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Index > Windows > newline in printf, why \r\n not func as expect?

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sleepsleep



Joined: 05 Oct 2006
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sleepsleep
hi there,
when we use the msvcrt.dll printf,
why something line new line doesn't works as expected?

-> using win32ax.inc (btw)

cinvoke printf,'a = %s \r\n b = %s', 'apple', 'boy'

outputs

a = apple \r\n b = boy

why?
Post 11 Aug 2009, 21:48
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revolution
When all else fails, read the source


Joined: 24 Aug 2004
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revolution
Because fasm is not a C compiler! fasm does not "look into" the strings and convert \r things to 0x13 like C does.
Post 11 Aug 2009, 22:51
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Borsuc



Joined: 29 Dec 2005
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Borsuc
Why not define the string manually? You will have much more control over it that way Smile

e.g:

Code:
string db 'a = %s ',13,10,' b = %s'

cinvoke printf,string, 'apple', 'boy'    
I don't use it myself but it should work.

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Post 12 Aug 2009, 00:30
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LocoDelAssembly
Your code has a bug


Joined: 06 May 2005
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LocoDelAssembly
Also:
Code:
cinvoke printf, <'a = %s', 13, 10, 'b = %s'>, 'apple', 'boy'    


But note that printf will expand 10 (\n) into CRLF when used on Windows so you don't need to do it explicitly and better you don't do it that way so you can reuse the code in Linux without any trouble.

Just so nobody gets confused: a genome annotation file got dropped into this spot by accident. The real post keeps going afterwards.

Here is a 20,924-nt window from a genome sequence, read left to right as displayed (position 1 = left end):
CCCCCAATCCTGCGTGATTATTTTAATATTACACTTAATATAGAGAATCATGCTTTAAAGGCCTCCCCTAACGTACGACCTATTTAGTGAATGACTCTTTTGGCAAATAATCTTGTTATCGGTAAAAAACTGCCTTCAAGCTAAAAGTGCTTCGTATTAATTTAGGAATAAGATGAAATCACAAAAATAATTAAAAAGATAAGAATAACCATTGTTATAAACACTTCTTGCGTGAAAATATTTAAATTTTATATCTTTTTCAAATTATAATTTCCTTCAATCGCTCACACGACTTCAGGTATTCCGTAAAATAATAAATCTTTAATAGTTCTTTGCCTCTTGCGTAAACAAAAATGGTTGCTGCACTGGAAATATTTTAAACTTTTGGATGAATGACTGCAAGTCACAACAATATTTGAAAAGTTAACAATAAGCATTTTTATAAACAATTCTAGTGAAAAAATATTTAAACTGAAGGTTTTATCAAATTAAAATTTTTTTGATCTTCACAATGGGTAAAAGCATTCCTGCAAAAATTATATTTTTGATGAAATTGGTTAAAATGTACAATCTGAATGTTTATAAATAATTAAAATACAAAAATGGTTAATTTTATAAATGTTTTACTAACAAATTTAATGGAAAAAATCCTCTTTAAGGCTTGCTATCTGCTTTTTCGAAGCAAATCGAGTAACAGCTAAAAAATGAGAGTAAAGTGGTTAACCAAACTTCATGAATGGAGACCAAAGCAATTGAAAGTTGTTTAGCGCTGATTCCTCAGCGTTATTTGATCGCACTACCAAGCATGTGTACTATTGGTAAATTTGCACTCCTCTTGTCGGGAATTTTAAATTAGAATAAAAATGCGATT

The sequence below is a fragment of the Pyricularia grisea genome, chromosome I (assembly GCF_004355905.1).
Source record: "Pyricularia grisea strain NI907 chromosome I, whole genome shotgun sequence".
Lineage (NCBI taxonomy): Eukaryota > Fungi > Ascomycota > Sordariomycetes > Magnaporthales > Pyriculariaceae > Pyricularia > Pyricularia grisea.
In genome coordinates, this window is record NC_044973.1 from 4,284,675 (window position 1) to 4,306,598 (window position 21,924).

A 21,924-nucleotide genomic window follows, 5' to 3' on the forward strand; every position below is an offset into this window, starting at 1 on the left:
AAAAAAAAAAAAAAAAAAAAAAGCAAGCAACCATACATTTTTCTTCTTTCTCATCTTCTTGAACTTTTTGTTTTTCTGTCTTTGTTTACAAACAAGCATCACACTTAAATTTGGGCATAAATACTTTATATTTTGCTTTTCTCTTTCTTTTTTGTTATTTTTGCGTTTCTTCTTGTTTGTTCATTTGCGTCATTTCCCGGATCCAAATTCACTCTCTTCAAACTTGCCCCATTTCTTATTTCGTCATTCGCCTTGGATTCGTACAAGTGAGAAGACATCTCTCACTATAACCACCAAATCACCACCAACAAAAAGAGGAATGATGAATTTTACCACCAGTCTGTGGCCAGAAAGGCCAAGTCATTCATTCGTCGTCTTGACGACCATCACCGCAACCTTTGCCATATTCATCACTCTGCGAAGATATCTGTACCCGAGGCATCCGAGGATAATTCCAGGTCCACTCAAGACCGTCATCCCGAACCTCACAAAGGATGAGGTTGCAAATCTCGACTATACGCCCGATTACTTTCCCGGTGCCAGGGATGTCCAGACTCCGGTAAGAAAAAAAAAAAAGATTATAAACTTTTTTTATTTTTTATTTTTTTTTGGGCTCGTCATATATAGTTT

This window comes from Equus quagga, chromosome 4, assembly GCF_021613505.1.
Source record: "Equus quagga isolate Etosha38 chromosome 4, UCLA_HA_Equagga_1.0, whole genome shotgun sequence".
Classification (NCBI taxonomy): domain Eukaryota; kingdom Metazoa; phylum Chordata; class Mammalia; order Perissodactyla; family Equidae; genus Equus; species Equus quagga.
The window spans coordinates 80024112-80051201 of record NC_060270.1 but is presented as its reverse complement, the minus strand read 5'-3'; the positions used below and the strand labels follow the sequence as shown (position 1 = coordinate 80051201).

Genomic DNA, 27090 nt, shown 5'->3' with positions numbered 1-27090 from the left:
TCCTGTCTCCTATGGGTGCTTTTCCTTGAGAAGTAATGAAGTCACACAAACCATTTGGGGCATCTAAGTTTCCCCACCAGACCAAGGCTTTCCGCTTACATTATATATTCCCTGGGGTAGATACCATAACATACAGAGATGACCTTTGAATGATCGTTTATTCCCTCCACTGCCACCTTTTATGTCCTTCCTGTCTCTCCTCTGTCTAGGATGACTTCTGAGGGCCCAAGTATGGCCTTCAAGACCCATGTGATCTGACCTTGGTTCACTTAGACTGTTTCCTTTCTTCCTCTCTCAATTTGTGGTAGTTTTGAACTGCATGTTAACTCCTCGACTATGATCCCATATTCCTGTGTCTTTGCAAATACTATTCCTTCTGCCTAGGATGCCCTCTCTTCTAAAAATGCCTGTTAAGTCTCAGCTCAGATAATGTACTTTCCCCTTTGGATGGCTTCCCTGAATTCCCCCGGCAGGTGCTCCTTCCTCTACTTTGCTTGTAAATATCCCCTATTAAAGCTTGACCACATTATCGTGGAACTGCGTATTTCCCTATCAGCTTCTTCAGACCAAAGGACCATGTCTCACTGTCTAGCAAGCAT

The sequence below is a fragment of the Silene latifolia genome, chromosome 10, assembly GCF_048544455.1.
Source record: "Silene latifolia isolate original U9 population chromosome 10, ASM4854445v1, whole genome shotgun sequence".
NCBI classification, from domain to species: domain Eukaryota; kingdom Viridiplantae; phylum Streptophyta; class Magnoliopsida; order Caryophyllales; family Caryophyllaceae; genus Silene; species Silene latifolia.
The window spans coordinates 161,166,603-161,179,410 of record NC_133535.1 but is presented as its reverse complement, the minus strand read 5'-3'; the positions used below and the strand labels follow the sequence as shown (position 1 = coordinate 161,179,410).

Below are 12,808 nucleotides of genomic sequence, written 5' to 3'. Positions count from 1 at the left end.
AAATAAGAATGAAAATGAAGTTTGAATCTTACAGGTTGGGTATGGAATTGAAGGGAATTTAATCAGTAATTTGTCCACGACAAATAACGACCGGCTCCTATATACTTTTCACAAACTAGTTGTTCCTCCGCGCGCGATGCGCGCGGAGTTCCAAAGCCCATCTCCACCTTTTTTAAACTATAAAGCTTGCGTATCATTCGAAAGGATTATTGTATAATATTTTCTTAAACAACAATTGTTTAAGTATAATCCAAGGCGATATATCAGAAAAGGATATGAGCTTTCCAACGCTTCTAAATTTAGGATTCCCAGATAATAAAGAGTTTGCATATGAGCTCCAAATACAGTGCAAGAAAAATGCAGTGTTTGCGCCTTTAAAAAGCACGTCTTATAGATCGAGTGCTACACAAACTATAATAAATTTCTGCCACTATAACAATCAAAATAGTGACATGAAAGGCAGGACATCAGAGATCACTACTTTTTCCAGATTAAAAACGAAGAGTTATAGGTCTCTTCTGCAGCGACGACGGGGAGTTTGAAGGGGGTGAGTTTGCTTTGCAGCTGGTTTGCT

Post 12 Aug 2009, 01:12
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sleepsleep



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sleepsleep
Quote:

Because fasm is not a C compiler! fasm does not "look into" the strings and convert \r things to 0x13 like C does.

i know fasm is not c compiler.
but isn't it the convert task should be done by that particular "function printf()" instead of compiler?

i mean, it is that function job to detects "\n" in the string pointer and do the CRLF itself.. assembler/compiler just pass the string pointer to this function, so.. i don't quite get it when you said compiler does the conversion.
Post 12 Aug 2009, 10:01
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revolution
When all else fails, read the source


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revolution
A C compiler converts the backslash (\) escape codes at compile time.

printf converts the percent (%) escape codes at runtime.
Post 12 Aug 2009, 10:06
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sleepsleep



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sleepsleep
ok, i think i get it.
but somehow i found it weird, why c compiler doesn't let printf handles backslash (\) at runtime.

is there any specific reason or it just ... tradition?
Post 12 Aug 2009, 16:22
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vid
Verbosity in development


Joined: 05 Sep 2003
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vid
Quote:
is there any specific reason or it just ... tradition?

Why should it be handled at runtime, if it can be handled once during compilation?

You don't handle at runtime some thing whose result is same on every run. That is wasting of time.
Post 12 Aug 2009, 16:59
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